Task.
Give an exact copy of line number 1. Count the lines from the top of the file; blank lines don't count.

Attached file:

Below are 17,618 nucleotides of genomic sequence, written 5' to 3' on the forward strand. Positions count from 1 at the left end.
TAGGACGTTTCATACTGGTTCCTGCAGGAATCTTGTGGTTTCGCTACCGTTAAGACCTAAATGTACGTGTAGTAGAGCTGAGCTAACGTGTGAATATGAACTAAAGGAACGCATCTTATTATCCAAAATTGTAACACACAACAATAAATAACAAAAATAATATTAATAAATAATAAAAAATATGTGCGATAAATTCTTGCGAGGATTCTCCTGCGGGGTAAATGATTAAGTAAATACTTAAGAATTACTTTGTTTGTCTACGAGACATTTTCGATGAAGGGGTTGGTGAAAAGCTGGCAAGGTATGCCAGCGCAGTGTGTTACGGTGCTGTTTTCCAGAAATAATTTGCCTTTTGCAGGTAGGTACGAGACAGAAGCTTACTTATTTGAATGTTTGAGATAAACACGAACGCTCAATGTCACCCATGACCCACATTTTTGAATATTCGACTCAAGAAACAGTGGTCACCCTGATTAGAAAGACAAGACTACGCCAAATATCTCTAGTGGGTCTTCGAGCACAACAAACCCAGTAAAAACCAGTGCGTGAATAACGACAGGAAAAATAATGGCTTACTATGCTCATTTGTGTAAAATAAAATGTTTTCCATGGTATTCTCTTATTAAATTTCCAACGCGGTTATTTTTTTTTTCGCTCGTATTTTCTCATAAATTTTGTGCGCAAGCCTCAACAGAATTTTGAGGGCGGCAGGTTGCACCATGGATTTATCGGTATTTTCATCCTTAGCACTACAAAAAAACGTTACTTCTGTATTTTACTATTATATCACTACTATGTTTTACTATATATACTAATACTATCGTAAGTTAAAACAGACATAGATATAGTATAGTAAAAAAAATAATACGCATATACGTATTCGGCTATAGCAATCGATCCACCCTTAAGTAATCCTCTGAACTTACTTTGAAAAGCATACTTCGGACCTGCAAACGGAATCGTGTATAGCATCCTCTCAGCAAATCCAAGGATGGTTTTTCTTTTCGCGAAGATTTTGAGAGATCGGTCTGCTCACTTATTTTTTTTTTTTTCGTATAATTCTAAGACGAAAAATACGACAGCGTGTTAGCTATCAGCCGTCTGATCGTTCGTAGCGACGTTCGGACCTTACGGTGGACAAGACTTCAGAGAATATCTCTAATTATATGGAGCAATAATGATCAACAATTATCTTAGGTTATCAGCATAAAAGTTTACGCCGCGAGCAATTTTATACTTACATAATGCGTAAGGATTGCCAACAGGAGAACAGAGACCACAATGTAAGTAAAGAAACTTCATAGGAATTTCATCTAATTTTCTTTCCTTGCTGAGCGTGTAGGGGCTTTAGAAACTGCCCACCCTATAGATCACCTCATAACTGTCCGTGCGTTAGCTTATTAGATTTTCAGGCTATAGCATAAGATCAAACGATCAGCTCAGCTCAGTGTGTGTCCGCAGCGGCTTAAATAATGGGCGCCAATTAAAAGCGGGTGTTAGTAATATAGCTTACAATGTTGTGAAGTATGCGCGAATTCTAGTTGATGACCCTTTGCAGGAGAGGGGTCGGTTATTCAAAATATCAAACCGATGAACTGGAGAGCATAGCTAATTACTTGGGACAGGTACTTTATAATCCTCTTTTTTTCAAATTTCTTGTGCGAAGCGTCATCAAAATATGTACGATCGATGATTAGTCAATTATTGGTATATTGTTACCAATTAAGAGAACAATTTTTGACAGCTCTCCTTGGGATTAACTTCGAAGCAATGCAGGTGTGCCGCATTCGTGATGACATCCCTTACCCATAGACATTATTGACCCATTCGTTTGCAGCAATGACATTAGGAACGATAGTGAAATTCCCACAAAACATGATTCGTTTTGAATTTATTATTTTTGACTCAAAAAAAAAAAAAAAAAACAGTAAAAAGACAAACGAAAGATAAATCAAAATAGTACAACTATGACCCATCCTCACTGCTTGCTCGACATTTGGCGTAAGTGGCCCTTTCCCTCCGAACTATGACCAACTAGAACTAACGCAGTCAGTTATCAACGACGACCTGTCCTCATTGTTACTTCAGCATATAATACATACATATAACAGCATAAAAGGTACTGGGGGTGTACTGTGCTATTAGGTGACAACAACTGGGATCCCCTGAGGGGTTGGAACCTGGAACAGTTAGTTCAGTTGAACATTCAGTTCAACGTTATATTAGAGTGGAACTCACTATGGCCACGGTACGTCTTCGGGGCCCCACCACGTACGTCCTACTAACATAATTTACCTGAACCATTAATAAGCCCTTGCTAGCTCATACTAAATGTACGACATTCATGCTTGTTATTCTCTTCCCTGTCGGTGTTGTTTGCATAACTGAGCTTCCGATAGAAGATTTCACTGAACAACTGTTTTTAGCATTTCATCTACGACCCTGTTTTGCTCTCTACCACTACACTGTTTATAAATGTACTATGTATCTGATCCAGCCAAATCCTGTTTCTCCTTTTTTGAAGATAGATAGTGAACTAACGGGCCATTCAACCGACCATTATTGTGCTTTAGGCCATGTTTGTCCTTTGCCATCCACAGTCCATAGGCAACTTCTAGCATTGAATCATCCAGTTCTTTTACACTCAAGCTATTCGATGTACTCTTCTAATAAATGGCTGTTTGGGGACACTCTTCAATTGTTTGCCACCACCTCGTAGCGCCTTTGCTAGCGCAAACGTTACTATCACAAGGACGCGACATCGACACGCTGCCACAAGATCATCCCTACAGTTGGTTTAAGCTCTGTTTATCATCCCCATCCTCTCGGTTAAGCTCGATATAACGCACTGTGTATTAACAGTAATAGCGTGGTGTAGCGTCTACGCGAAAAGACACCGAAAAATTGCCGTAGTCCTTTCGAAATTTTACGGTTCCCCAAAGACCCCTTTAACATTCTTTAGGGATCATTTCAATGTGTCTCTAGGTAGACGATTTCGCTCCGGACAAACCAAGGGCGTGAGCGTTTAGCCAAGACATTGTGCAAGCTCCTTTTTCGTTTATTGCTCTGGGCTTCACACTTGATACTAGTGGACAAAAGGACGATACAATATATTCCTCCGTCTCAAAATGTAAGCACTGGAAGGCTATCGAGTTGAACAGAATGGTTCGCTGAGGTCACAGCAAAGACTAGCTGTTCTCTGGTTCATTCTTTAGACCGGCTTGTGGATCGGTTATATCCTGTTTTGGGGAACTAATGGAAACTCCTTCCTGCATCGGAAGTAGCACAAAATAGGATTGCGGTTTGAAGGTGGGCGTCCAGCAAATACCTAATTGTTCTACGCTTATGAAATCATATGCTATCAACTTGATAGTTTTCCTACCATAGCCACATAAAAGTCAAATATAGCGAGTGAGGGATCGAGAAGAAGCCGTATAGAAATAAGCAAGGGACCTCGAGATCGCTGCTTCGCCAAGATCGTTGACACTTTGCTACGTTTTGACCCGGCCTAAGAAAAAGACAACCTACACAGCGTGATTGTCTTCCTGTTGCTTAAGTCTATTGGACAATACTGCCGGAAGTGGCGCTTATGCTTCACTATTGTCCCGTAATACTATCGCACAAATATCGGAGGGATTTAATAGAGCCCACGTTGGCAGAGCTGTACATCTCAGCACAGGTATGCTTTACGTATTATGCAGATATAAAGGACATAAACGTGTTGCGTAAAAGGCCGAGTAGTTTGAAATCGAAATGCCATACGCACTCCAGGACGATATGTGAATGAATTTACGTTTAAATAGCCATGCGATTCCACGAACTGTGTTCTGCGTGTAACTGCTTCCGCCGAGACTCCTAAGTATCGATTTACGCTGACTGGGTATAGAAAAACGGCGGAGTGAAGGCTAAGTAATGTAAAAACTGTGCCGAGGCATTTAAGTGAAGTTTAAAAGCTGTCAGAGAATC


Below are 17,618 nucleotides of genomic sequence, written 5' to 3' on the forward strand. Positions count from 1 at the left end.